The requirements for travel within the urban environment comes under greater pressure with every passing year. We're already past the point at which more than 50 percent of the world's population live in cities rather than rurally, and it's only set to increase.

The Future Urban Mobility (FM) project is a joint venture between the Massachusetts Institute of Technology (MIT) and the National Research Foundation of Singapore, and it aims to look at the future problems faced by urban access and mobility with a view to increased sustainability and improved mobility. A central theme to the research is how the availability of real-time data will improve the unique ecosystem that is the big city.

The FM team is developing SimMobility, a simulation platform that allows researchers to explore the transportation, environmental impact, energy, land use and population factors that influence inner-city travel. FM is working on several projects to this end.

Autonomous cars

To a certain extent removing the human factor from inner-city travel will improve its efficiency. Autonomous vehicles like those being developed by Google are one potential route, and these require research into vehicle-to-vehicle and vehicle-to-infrastructure communication. Vehicle to vehicle ensures that autonomous vehicles can share data about their location in close proximity to others ensuring that whether a vehicle is moving, stopping or turning, others are always ready to plan a route around them and avoid each other.

Vehicle to infrastructure (and vice-versa) allows vehicles to access data from the cloud to improve route planning, avoid traffic hotspots seconds after they appear or plan ahead for traffic signals, slowing down early to reduce stop and go traffic. All these factors will improve efficiency both in terms of energy usage and time.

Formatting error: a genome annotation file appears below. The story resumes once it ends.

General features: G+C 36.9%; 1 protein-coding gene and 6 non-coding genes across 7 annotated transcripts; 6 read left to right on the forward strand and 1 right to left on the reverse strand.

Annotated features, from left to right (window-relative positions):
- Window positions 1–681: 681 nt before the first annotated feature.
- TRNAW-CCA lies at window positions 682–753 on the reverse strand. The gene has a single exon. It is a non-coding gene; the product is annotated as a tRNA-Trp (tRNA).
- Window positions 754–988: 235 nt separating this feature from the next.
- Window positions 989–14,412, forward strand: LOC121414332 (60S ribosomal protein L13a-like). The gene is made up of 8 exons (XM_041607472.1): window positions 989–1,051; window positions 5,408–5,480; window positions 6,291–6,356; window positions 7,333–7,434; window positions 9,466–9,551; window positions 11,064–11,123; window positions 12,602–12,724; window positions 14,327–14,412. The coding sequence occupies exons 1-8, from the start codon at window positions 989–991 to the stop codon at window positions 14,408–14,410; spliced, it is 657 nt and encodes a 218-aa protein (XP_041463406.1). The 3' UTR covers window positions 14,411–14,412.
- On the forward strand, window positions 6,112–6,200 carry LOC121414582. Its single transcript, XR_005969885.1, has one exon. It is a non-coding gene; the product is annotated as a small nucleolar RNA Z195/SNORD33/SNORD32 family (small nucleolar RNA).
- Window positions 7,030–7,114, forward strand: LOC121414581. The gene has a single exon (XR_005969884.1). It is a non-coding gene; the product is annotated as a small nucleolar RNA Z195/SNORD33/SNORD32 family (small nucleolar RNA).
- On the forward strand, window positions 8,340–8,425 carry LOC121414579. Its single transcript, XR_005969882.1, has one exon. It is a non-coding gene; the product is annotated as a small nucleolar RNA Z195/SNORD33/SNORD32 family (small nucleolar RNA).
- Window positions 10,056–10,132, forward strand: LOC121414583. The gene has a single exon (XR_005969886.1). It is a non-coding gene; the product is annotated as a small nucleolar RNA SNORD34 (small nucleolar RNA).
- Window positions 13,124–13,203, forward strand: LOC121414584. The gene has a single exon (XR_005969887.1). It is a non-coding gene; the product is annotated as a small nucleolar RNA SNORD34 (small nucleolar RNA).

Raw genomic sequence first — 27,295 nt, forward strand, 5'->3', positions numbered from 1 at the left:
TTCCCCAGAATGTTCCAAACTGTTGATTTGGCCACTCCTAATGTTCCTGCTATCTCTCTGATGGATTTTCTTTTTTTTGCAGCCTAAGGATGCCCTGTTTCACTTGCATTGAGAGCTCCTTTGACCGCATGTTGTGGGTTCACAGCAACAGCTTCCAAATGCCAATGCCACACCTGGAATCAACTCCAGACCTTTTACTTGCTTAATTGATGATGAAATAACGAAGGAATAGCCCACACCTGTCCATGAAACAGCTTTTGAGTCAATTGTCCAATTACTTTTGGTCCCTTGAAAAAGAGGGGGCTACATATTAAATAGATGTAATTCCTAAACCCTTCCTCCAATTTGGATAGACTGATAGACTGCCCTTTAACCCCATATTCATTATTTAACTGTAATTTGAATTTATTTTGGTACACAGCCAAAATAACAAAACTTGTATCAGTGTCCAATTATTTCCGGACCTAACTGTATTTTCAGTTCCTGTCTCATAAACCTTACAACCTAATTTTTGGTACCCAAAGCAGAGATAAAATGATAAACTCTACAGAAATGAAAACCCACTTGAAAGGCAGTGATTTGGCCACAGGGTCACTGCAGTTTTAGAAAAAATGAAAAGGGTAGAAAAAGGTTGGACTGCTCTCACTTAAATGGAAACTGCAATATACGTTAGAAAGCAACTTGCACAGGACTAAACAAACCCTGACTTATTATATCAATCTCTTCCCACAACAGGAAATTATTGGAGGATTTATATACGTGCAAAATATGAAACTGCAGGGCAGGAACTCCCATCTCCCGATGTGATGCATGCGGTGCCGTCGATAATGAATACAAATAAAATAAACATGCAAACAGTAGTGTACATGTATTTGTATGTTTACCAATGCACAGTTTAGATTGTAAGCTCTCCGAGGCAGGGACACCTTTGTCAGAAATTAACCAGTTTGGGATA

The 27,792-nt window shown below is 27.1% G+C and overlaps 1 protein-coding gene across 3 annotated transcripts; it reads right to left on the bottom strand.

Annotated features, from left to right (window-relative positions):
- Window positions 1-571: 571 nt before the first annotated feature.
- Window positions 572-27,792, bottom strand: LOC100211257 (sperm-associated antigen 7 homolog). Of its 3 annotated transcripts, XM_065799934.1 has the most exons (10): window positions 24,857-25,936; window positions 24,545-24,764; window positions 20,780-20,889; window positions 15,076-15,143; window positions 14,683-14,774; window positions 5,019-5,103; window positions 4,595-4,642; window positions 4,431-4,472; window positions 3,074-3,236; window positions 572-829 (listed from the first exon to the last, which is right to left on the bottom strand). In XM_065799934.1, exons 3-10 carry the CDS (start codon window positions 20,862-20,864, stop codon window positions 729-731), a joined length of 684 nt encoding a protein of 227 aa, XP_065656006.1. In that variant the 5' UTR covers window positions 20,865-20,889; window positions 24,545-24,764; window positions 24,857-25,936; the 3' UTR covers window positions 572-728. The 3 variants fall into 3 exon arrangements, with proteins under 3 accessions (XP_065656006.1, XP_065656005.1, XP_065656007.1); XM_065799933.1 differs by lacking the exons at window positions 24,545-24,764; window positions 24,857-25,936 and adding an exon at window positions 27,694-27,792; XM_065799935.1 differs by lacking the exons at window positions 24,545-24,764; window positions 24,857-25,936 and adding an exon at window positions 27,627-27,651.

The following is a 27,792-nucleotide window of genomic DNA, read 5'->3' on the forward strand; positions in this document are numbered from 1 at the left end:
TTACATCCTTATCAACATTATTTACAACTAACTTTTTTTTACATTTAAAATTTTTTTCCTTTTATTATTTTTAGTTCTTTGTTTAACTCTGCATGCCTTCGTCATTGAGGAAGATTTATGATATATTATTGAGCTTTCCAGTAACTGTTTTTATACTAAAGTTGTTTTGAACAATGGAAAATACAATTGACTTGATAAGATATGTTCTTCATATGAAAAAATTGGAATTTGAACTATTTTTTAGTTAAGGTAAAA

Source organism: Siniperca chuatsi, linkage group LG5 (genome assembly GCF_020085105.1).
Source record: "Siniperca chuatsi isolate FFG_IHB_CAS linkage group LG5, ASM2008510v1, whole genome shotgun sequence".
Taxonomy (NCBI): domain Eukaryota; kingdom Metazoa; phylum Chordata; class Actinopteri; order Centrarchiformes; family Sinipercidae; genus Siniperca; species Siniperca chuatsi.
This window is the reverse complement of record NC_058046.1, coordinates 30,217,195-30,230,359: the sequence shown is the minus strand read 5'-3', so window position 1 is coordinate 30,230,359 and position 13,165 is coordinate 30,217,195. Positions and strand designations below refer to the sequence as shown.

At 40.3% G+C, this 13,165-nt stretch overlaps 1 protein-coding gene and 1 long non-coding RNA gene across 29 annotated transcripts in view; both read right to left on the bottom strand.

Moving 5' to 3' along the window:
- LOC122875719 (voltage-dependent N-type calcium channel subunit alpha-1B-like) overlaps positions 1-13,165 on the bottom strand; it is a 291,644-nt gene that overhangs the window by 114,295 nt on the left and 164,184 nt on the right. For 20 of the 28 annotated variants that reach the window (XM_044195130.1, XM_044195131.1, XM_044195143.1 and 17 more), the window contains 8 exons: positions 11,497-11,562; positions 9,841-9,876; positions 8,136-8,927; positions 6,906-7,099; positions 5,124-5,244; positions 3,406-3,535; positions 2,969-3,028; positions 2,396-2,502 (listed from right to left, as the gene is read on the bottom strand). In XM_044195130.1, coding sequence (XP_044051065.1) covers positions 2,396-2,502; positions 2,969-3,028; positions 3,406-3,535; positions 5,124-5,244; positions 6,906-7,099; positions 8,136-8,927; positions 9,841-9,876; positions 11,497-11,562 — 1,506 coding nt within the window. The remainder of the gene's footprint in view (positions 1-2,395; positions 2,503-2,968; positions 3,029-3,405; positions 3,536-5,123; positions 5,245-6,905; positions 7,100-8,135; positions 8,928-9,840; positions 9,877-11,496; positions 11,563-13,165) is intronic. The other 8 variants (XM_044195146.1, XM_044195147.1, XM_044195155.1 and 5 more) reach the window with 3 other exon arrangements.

Mobility on demand

You might already have used a "mobility on demand" service. If you live in a city with a bike-sharing scheme, you'll be aware of the benefits. Mobility on demand means always having mobility wherever you are, whenever you need it and for however long you need it. You can pick up the bike at one location and drop it off at another, and everyone else can do the same.

Possibly combined with autonomous vehicles, future mobility on demand could involve hopping on board an autonomous pod from one point to another, ready for the next person to hop in and head to their own destination. Even if not autonomous, a more on-demand version of today's car-sharing services like Zipcar would let users pick up a car from any location and drive it wherever they wished without having to return it to the original location.

One way the engineers at MIT and Singapore are thinking of co-ordinating such a scheme essentially involves a network of mobile phones, connecting each vehicle via a network.

"LIVE Singapore!" project

With so many devices and vehicles now connected to global networks, it becomes possible to collate data and project how people and vehicles use a city space. LIVE Singapore! converges art, digital media and information technology to map out a city in multiple dimensions to show the movement of people, vehicles and show energy usage across a city. This could lead to projects targeted at improving movement and access for city dwellers.


If you can predict traffic and transport movement, you can automatically re-plan your route to take account of areas that might soon become congested. If every vehicle is able to do this, congestion never forms as traffic is kept moving freely by vehicles taking optimal routes.

DynaMIT stands for "Dynamic Network Assignment for Managing Information to Traveler", and provides short-term traffic predictions to anticipate congestion before it occurs. Using real-time data (potentially gathered by other vehicles around the city or data centers monitoring conditions at a given point) and historical data, it simulates traffic conditions an hour into the future every five minutes, and recalculates based on any changes you make to your route based on its data.

It's been tested successfully in Lisbon, Portugal and is undergoing tests in other areas too, such as Los Angeles, Beijing and Singapore.

It's easy to see the benefits from all these systems - modern computing power, cloud computing and the use of real-time data means that even as cities become more and more populated, the complicated infrastructure demands can still be met. Far from city life becoming ever more difficult, the future for billions of city-dwellers all around the world could be about to change for the better.